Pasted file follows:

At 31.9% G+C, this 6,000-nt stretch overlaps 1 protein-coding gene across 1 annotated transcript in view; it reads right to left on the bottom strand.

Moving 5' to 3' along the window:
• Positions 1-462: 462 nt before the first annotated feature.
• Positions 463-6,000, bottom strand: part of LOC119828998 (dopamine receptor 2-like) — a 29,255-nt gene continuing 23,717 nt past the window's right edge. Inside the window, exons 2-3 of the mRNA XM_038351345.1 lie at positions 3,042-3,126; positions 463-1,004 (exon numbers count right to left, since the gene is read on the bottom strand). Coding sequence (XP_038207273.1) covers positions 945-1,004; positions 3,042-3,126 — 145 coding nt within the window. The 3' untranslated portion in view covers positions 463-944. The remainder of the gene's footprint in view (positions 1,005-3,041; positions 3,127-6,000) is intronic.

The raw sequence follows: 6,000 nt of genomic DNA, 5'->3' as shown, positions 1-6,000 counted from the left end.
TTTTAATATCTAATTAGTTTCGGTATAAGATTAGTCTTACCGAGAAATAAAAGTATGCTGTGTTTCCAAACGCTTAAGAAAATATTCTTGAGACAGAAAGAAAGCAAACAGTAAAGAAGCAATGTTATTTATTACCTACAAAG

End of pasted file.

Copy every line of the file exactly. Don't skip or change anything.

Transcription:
At 31.9% G+C, this 6,000-nt stretch overlaps 1 protein-coding gene across 1 annotated transcript in view; it reads right to left on the bottom strand.

Moving 5' to 3' along the window:
• Positions 1-462: 462 nt before the first annotated feature.
• Positions 463-6,000, bottom strand: part of LOC119828998 (dopamine receptor 2-like) — a 29,255-nt gene continuing 23,717 nt past the window's right edge. Inside the window, exons 2-3 of the mRNA XM_038351345.1 lie at positions 3,042-3,126; positions 463-1,004 (exon numbers count right to left, since the gene is read on the bottom strand). Coding sequence (XP_038207273.1) covers positions 945-1,004; positions 3,042-3,126 — 145 coding nt within the window. The 3' untranslated portion in view covers positions 463-944. The remainder of the gene's footprint in view (positions 1,005-3,041; positions 3,127-6,000) is intronic.

The raw sequence follows: 6,000 nt of genomic DNA, 5'->3' as shown, positions 1-6,000 counted from the left end.
TTTTAATATCTAATTAGTTTCGGTATAAGATTAGTCTTACCGAGAAATAAAAGTATGCTGTGTTTCCAAACGCTTAAGAAAATATTCTTGAGACAGAAAGAAAGCAAACAGTAAAGAAGCAATGTTATTTATTACCTACAAAG